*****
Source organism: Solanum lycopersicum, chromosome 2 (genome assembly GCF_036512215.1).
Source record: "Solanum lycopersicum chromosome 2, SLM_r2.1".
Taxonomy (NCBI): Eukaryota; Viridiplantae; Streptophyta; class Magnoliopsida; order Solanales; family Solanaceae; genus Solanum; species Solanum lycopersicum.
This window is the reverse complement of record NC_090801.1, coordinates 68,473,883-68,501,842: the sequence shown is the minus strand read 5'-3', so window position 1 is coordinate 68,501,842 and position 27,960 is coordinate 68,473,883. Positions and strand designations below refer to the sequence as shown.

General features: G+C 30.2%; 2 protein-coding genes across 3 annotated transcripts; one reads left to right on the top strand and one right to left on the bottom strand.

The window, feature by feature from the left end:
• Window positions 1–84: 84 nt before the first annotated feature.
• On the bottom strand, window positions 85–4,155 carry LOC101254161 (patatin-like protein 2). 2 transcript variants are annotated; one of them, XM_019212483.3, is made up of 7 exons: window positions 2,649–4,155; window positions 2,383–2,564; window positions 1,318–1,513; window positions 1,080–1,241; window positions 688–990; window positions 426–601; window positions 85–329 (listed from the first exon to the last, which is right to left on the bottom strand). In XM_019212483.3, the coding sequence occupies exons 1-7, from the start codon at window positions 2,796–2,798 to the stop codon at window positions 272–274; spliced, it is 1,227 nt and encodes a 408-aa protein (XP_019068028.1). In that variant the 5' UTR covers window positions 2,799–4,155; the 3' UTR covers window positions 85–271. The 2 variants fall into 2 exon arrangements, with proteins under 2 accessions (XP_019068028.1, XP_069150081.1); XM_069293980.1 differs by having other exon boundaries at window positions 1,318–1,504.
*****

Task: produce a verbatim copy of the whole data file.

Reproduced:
Source organism: Solanum lycopersicum, chromosome 2 (genome assembly GCF_036512215.1).
Source record: "Solanum lycopersicum chromosome 2, SLM_r2.1".
Taxonomy (NCBI): Eukaryota; Viridiplantae; Streptophyta; class Magnoliopsida; order Solanales; family Solanaceae; genus Solanum; species Solanum lycopersicum.
This window is the reverse complement of record NC_090801.1, coordinates 68,473,883-68,501,842: the sequence shown is the minus strand read 5'-3', so window position 1 is coordinate 68,501,842 and position 27,960 is coordinate 68,473,883. Positions and strand designations below refer to the sequence as shown.

General features: G+C 30.2%; 2 protein-coding genes across 3 annotated transcripts; one reads left to right on the top strand and one right to left on the bottom strand.

The window, feature by feature from the left end:
• Window positions 1–84: 84 nt before the first annotated feature.
• On the bottom strand, window positions 85–4,155 carry LOC101254161 (patatin-like protein 2). 2 transcript variants are annotated; one of them, XM_019212483.3, is made up of 7 exons: window positions 2,649–4,155; window positions 2,383–2,564; window positions 1,318–1,513; window positions 1,080–1,241; window positions 688–990; window positions 426–601; window positions 85–329 (listed from the first exon to the last, which is right to left on the bottom strand). In XM_019212483.3, the coding sequence occupies exons 1-7, from the start codon at window positions 2,796–2,798 to the stop codon at window positions 272–274; spliced, it is 1,227 nt and encodes a 408-aa protein (XP_019068028.1). In that variant the 5' UTR covers window positions 2,799–4,155; the 3' UTR covers window positions 85–271. The 2 variants fall into 2 exon arrangements, with proteins under 2 accessions (XP_019068028.1, XP_069150081.1); XM_069293980.1 differs by having other exon boundaries at window positions 1,318–1,504.